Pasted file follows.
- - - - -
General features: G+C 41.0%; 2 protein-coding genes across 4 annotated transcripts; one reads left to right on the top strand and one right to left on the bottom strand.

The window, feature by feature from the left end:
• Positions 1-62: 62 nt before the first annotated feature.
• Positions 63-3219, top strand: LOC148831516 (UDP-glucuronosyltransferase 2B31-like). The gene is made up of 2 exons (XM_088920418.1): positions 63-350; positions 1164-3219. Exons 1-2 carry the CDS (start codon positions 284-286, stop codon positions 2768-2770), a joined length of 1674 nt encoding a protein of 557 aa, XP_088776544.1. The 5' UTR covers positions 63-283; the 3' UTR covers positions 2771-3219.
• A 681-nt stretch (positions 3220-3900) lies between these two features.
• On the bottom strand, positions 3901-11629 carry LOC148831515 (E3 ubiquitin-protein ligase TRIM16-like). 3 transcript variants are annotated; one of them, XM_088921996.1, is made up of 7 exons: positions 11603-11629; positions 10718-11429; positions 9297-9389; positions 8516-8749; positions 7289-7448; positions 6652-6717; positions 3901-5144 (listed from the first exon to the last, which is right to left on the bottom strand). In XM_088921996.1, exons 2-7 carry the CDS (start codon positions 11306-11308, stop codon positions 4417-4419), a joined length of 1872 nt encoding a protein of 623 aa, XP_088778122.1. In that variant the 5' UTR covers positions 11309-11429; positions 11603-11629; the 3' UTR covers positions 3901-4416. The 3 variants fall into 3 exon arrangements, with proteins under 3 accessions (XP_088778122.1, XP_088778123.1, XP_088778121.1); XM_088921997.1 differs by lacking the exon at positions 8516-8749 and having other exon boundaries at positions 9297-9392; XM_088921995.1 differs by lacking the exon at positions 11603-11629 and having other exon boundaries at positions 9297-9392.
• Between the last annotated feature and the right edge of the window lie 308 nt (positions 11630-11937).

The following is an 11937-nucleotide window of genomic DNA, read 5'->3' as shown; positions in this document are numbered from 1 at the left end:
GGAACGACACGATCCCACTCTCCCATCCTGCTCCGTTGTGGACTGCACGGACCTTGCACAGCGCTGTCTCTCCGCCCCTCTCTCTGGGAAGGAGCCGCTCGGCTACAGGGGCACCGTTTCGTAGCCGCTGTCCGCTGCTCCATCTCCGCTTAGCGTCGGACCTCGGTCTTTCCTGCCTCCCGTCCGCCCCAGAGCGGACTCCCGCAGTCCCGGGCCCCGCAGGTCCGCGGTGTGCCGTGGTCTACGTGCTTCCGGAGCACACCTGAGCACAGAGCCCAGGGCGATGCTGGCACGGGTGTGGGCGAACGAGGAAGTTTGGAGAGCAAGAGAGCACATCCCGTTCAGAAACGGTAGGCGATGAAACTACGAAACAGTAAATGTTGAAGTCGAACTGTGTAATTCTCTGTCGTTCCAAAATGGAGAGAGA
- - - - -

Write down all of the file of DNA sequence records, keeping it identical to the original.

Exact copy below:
General features: G+C 41.0%; 2 protein-coding genes across 4 annotated transcripts; one reads left to right on the top strand and one right to left on the bottom strand.

The window, feature by feature from the left end:
• Positions 1-62: 62 nt before the first annotated feature.
• Positions 63-3219, top strand: LOC148831516 (UDP-glucuronosyltransferase 2B31-like). The gene is made up of 2 exons (XM_088920418.1): positions 63-350; positions 1164-3219. Exons 1-2 carry the CDS (start codon positions 284-286, stop codon positions 2768-2770), a joined length of 1674 nt encoding a protein of 557 aa, XP_088776544.1. The 5' UTR covers positions 63-283; the 3' UTR covers positions 2771-3219.
• A 681-nt stretch (positions 3220-3900) lies between these two features.
• On the bottom strand, positions 3901-11629 carry LOC148831515 (E3 ubiquitin-protein ligase TRIM16-like). 3 transcript variants are annotated; one of them, XM_088921996.1, is made up of 7 exons: positions 11603-11629; positions 10718-11429; positions 9297-9389; positions 8516-8749; positions 7289-7448; positions 6652-6717; positions 3901-5144 (listed from the first exon to the last, which is right to left on the bottom strand). In XM_088921996.1, exons 2-7 carry the CDS (start codon positions 11306-11308, stop codon positions 4417-4419), a joined length of 1872 nt encoding a protein of 623 aa, XP_088778122.1. In that variant the 5' UTR covers positions 11309-11429; positions 11603-11629; the 3' UTR covers positions 3901-4416. The 3 variants fall into 3 exon arrangements, with proteins under 3 accessions (XP_088778122.1, XP_088778123.1, XP_088778121.1); XM_088921997.1 differs by lacking the exon at positions 8516-8749 and having other exon boundaries at positions 9297-9392; XM_088921995.1 differs by lacking the exon at positions 11603-11629 and having other exon boundaries at positions 9297-9392.
• Between the last annotated feature and the right edge of the window lie 308 nt (positions 11630-11937).

The following is an 11937-nucleotide window of genomic DNA, read 5'->3' as shown; positions in this document are numbered from 1 at the left end:
GGAACGACACGATCCCACTCTCCCATCCTGCTCCGTTGTGGACTGCACGGACCTTGCACAGCGCTGTCTCTCCGCCCCTCTCTCTGGGAAGGAGCCGCTCGGCTACAGGGGCACCGTTTCGTAGCCGCTGTCCGCTGCTCCATCTCCGCTTAGCGTCGGACCTCGGTCTTTCCTGCCTCCCGTCCGCCCCAGAGCGGACTCCCGCAGTCCCGGGCCCCGCAGGTCCGCGGTGTGCCGTGGTCTACGTGCTTCCGGAGCACACCTGAGCACAGAGCCCAGGGCGATGCTGGCACGGGTGTGGGCGAACGAGGAAGTTTGGAGAGCAAGAGAGCACATCCCGTTCAGAAACGGTAGGCGATGAAACTACGAAACAGTAAATGTTGAAGTCGAACTGTGTAATTCTCTGTCGTTCCAAAATGGAGAGAGA